Whatever you're riding (motorbike, scooter, two or three-wheeler), you need a good helmet. Safety is the most important criterion. A badly fitting helmet can very quickly cause a very real problem. If you choose the correct one, however, it will always be comfortable when you wear it.
Let's start at the beginning: only one type of helmet guarantees sufficient protection, the one that meets the E(EC)2205 standard. All other models have features that at the very least, are dubious in terms of efficiency.
By law, you cannot ride unless you wear an approved helmet (ECE approved). This makes sense since each ECE helmet is tested on a series of points. These are tests that can guarantee the safety of the wearer if the results are positive.
The helmet should fit snugly but not too tightly. When buying one, remember that the inner trim will shrink slightly when you start wearing the helmet.
You should preferably choose a bright or light colour so you can be seen in traffic.
Whichever type of helmet you choose, the right size is very important. The size is expressed by a code composed of numbers and letters. The letters range from Extra Extra Small to Extra Large. The number code represents the circumference of the head, measured with a tape measure just above the ears. Of course, this is just an indication. You need to try on the helmet to see if it feels right. As with clothing, sizes vary from brand to brand and from model to model. Ask your dealer for advice on how to choose the right one.
Another important safety factor is ensuring the correct tension of the chin rest when the helmet is put on. Without this, it's possible that the helmet will fall off your head in the event of a fall or collision. It's simple to check if the tension is right: see if you can slide a finger between the chin rest and where it touches the body. If so, it fits properly.
A jet helmet is an open-faced helmet that means your whole face remains uncovered. For this reason, it only provides limited protection. In the event of a fall or impact, face or chin injuries may occur. Jet helmets also don't protect your eyes unless they have a retractable visor. So if you choose this type of model, you should also wear effective and unbreakable eye protection, i.e. special safety glasses. When you're on the go, every stone and every insect becomes a projectile that shouldn't go anywhere near your eye.
Cross helmets are specially designed for off-road use. Their shape and construction make them less suitable for use in normal road traffic. Their lack of aerodynamics is not suitable for travelling at high speeds, and they should be worn with motocross eye glasses to protect your eyes.
As the name implies, a full-face helmet protects the head and face. It offers a very high level of safety. Even when the visor is lowered, the integrated ventilation system allows sufficient air to enter. Modern visors have an anti-fog layer to maintain good visibility in the event of temperature fluctuations. However, it's always best to use a special inner visor, which very effectively prevents fogging.
Modular helmets are fully closed. They fully protect the user's head. Like full-face helmets, they have built-in ventilation and a retractable visor. They can also be equipped with interior anti-fog protection if you want to continue to see well in winter conditions.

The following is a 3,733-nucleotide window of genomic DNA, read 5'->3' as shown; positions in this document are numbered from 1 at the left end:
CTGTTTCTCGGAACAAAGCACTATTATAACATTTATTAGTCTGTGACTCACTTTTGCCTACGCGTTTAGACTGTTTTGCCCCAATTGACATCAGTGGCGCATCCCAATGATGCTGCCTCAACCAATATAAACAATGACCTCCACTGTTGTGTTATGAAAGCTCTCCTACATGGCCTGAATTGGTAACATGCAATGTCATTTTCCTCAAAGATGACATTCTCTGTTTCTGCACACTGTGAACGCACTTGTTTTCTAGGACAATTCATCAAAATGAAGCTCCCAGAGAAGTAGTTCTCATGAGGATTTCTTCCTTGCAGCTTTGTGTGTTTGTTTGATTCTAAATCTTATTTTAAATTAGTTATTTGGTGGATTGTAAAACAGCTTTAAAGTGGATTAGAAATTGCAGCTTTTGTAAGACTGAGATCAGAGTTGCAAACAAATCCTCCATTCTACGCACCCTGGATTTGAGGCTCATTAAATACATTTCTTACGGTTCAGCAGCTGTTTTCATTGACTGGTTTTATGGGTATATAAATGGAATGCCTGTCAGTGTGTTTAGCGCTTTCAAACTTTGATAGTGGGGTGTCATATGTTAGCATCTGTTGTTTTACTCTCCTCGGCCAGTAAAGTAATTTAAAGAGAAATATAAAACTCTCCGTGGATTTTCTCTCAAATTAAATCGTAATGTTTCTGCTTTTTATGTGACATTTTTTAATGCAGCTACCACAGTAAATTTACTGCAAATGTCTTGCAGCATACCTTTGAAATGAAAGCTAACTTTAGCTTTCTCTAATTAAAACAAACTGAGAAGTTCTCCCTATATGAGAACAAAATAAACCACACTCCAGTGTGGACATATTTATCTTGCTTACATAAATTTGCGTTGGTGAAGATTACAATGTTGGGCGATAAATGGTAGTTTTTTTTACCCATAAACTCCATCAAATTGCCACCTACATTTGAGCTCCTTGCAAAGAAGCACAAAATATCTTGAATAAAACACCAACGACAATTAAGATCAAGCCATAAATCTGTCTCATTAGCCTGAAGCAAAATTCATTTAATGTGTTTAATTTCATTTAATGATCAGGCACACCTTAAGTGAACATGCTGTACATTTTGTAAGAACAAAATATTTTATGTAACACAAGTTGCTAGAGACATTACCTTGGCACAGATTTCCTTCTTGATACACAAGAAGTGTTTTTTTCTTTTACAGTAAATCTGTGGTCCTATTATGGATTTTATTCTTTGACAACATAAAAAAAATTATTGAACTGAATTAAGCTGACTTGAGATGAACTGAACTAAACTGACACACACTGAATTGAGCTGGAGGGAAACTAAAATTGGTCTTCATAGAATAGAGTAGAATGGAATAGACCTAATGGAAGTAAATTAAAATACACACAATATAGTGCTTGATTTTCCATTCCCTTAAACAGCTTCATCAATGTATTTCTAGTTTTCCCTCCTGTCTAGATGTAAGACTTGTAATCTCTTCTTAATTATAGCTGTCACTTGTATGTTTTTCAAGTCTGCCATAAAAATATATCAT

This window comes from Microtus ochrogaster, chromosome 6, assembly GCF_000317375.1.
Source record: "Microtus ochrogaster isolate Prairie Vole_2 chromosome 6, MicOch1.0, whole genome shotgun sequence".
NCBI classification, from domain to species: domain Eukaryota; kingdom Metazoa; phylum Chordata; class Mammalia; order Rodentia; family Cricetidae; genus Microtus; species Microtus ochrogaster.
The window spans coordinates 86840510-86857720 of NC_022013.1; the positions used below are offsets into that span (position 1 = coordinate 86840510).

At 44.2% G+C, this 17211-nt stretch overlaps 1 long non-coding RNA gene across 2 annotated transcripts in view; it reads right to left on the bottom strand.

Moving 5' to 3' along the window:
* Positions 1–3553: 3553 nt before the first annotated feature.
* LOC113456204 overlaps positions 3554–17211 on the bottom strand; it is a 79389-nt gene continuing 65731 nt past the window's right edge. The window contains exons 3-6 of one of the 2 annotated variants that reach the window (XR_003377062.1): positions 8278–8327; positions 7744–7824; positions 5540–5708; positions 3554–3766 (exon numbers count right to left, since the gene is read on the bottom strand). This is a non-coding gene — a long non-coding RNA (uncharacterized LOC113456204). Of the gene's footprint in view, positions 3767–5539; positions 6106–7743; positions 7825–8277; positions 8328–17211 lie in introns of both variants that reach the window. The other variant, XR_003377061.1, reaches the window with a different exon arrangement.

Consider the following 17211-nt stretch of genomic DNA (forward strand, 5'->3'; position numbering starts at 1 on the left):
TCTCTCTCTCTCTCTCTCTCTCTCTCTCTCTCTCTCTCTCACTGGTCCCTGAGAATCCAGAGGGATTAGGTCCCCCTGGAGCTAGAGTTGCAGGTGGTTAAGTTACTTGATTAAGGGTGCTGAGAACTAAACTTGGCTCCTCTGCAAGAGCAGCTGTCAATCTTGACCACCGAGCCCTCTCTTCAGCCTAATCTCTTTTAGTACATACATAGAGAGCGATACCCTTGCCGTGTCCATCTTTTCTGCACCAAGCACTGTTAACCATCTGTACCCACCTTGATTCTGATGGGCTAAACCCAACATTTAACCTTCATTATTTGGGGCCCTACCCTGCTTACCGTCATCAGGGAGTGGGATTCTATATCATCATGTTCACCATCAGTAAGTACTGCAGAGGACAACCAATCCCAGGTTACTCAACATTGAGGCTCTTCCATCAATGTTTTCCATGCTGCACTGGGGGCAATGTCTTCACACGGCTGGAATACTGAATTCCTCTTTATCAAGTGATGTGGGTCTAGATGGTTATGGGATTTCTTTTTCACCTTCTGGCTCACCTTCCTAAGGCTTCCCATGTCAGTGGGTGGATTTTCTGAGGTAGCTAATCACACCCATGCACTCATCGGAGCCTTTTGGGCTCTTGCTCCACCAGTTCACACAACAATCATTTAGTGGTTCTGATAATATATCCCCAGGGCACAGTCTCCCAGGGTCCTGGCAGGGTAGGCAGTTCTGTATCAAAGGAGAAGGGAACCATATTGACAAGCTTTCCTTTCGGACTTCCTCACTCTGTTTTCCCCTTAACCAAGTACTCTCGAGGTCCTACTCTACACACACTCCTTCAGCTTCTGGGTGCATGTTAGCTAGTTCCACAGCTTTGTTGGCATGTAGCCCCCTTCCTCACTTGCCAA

However, the chin part of a modular helmet also retracts. This means that when you're at a standstill, you'll be able to communicate more easily with others, read a map, take photos and look around without removing your hat.
However, driving with the chin section raised is strongly discouraged. First of all, it will catch the wind and put unnecessary stress on the vertebrae in your neck. Secondly, this component may suddenly fall down if it's not properly secured and this may disorientate you.
Due to their construction, most modular helmets are heavier than full-face ones.
The comfort of a helmet is closely linked to how much it weighs. A helmet that is too heavy will strain muscles and neck ligaments. Of course, helmets are made to bear the weight of a head, which on average weighs around 5 kilos. It is therefore important not to place too much strain on these parts of the body. As the experts will tell you, a good helmet is neither extremely light nor exceptionally heavy, but has a well-placed centre of gravity.
Interior and Care
The interior of modern helmets are almost always removable and washable. The fabric, which is often antibacterial, also regulates the internal temperature.
Regularly clean both sides of the visor with a soft cloth dampened with lukewarm water or a special cleaning agent. Avoid household care products: they usually contain alcohol and other detergents that can degrade the protective power of the visor. Sometimes they can cause it to become brittle, which can cause serious damage to face and eyes. A scratched visor will significantly reduce visibility and should be immediately replaced.
When should I replace my helmet?
Always replace your helmet after a fall or accident. This is because the structure is probably no longer intact. To understand how that has happened, you need to know what a helmet is made of.
The outer shell surrounds a softer inner layer. When the helmet comes into contact with another object, the outer shell briefly presses on the inner layer. This remains deformed, even if the exterior returns to its normal shape. As a result, the way in which the two layers work, both internally and externally, is weakened at the point of impact. This will compromise safety. The only safe solution is to change your helmet.